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Mark D Segal (formerly MarkDS)
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BernardLanguillier

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Re: Mini Medium Format Shootout
« Reply #115 on: November 23, 2010, 07:10:38 PM »

I would need to be shown concrete evidence that cost is an issue for an AA filter in a high-end camera system whatever the size of the sensor. The more likely explanation why it is almost so universally used in the sub-MF formats is that the manufacturers simply don't want to deal with torrent of complaints they would get from moire, etc. if there were no AA filter. By the time we get to MF the market is so thin, and the people buying them are so comparatively well enough equipped to handle this issue without complaining, that the manufacturers need not fear massive consumer reaction.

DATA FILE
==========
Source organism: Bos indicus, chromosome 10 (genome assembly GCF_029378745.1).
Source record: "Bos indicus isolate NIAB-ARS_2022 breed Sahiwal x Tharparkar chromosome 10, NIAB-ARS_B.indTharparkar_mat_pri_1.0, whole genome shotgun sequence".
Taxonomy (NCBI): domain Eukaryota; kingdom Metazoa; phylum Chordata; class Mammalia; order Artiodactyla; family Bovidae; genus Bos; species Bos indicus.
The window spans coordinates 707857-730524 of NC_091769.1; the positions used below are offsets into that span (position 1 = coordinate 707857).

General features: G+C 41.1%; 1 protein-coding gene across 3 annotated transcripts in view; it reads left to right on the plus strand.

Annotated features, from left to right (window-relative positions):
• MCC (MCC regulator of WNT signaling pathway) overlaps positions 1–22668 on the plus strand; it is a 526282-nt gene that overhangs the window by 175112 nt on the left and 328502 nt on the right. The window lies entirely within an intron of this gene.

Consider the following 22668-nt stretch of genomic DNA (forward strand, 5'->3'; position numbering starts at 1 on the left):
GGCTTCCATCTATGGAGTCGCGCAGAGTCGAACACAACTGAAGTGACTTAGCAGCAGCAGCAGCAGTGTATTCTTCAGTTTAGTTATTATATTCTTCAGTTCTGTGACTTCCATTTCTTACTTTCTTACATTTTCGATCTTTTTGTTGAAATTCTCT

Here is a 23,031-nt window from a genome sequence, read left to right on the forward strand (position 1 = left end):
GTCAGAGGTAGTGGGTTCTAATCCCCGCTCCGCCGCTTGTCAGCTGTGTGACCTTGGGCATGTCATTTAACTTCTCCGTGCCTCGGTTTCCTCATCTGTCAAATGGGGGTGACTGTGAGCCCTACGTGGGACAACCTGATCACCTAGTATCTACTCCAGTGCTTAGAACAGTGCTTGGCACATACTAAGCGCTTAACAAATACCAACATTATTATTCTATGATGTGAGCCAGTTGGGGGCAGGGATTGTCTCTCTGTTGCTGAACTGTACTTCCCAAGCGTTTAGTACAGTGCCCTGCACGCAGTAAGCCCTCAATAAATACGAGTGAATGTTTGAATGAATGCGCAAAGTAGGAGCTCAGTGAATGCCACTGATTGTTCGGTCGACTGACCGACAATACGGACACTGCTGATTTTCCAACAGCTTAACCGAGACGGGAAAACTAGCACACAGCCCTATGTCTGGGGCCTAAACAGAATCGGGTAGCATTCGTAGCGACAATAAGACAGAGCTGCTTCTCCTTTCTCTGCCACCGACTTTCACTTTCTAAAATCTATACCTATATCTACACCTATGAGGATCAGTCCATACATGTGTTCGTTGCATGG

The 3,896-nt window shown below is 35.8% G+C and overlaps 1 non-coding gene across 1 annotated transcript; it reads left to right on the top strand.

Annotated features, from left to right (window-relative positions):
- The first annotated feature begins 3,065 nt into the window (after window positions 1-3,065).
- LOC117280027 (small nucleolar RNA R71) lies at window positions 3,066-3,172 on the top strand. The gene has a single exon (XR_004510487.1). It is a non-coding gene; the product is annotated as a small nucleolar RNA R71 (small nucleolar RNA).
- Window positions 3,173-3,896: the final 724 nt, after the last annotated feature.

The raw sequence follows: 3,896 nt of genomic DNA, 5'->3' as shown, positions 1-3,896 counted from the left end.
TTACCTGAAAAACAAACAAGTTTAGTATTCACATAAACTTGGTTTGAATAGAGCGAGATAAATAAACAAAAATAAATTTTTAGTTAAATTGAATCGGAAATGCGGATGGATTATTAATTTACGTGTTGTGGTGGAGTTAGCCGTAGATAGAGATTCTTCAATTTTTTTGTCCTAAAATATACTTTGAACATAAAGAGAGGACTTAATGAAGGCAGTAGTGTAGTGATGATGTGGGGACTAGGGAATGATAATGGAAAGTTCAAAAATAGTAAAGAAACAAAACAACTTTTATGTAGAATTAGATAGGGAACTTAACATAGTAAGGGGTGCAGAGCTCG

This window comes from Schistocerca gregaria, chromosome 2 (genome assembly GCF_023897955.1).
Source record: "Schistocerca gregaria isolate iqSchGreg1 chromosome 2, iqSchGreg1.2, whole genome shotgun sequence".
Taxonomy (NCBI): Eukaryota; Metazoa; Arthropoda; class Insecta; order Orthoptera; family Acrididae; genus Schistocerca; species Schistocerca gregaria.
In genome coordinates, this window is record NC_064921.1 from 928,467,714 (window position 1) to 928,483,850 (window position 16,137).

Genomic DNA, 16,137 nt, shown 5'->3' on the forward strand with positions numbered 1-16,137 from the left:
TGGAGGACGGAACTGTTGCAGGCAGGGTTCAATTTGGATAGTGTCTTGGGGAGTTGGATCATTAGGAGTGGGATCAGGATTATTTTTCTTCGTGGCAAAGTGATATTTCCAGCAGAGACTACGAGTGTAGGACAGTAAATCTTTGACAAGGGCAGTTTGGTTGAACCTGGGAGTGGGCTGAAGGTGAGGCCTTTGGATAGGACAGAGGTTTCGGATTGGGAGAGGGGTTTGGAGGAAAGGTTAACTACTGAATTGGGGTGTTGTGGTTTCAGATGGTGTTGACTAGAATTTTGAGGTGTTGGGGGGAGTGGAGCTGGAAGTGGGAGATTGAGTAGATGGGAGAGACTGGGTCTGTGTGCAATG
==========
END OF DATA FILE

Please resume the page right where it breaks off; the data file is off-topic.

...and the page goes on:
The Pentax representatives I had spoken with in March in Japan told me the same thing. They had first considered adding a AA filter to the sensor because of concerns with digital artifacts (moire being one of them) but testing showed that they could manage to control these through adequate processing and that the overall outcome was in their opinion superior for the landscape applications they are targeting.

Besides, we all know that the specification of a piece of gear (price being one of them) is a key consideration in the purchasing decision of many people, sometimes regardless of the measured performance of the equipment (high end Audio is a wonderful example where high spec and high price do most of the selling). I believe that many MF shooters would not even have considered the 645D had it had an AA filter, again regardless of the actual performance. They had no choice anyway. :)

Regards,
Bernard
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Vivec

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Re: Mini Medium Format Shootout
« Reply #116 on: November 23, 2010, 08:31:47 PM »